Four stellar spots to sip wine across the United States
California has the most wineries in the country, but you don’t have to make the trek to Napa or Sonoma to visit a vineyard to enjoy a day (or weekend!) of wine tasting. With wine being produced in all 50 of the United States, boutique wineries and tasting rooms are flourishing in many lesser-known hubs. Here are four thriving viticultural areas to consider for your next tasting trek.
Heralded as both the peach and wine capital of Colorado, picturesque Palisade is just four hours west of Denver. And while it may be short on people (population is just over 2,600) it has no shortage of wineries, offering more than two dozen, 20 of which feature tasting rooms. For a memorable trip, stay at the Spoke and Vine Motel, a trendy re-do of a 1950s motor court. Upon check-in, you’ll receive a free sample of local wine and a free bike cruiser rental you can use to explore nearby vineyards.
One to put on the list: St. Kathryn Cellars, a specialty winery known for wines that capture the soul of fruit flavors from the orchard and berry patch: raspberries, world-famous Palisade peaches, strawberry-rhubarb and lavender. While there, you can sample up to 30 wines within its two tasting rooms.
Texas Hill Country, Texas
A bit of trivia: Texas was the first state in the United States to establish a vineyard. And with more than 350 vineyards and wineries, the Lone Star State is a burgeoning wine destination. While vineyards and tasting rooms can be found all over the state, a favorite of wine aficionados is the Fredericksburg Wine Road 290, a collection of 19 wineries on U.S. Highway 290 in the Hill Country. Because of its variety of microclimates, the region is an ideal place to harvest a variety of grapes.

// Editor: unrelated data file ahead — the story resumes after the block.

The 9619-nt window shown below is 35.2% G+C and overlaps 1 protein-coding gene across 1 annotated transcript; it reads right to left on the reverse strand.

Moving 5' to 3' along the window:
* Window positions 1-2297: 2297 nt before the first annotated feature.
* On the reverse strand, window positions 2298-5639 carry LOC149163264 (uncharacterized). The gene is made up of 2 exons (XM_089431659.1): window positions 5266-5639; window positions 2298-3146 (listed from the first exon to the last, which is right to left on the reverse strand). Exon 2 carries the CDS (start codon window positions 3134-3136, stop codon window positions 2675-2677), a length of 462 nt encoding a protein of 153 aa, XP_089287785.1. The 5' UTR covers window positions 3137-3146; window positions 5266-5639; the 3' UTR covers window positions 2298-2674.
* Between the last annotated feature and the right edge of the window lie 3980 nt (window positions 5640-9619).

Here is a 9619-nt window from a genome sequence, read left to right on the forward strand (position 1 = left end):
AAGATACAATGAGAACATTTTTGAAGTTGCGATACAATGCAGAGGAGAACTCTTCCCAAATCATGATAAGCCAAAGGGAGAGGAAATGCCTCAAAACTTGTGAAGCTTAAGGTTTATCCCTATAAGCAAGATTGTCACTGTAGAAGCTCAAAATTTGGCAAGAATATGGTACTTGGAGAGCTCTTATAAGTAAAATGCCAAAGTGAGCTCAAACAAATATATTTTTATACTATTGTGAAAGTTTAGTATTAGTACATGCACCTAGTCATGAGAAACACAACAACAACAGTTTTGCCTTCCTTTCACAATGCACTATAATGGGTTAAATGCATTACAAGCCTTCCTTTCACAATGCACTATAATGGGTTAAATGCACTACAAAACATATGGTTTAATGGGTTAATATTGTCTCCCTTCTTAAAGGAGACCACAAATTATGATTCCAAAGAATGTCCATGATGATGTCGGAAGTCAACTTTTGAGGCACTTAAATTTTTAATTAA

For a great introduction to the Texas wine industry, visit 4.0 Cellars in Fredericksburg, which started as a collaboration of three Texas winemakers from Brennan Vineyards, Lost Oak Winery and McPherson Cellars. It has evolved into a tasting room and wine club for different wine techniques and products, including single varietal wines and eclectic blends from vineyards across the state.
Bonus: The 4.0 Cellars’ tasting room sources cheeses from the best of Texas cheesemakers.
Asheville, North Carolina
You’ve likely heard of the Biltmore Estates winery, which took root on the private estate of George Vanderbilt 35 years ago and has emerged as the most-visited winery in the nation. And while the winery has racked up numerous prestigious awards and point rankings in competition with the finest wines in the world, there are more than 100 other wineries in and around Asheville that are worth a visit.
Varietals to try in this area include Cabernet Sauvignon, Cabernet Franc, Merlot, Syrah, Chardonnay, Viognier, Sauvignon Blanc and Riesling.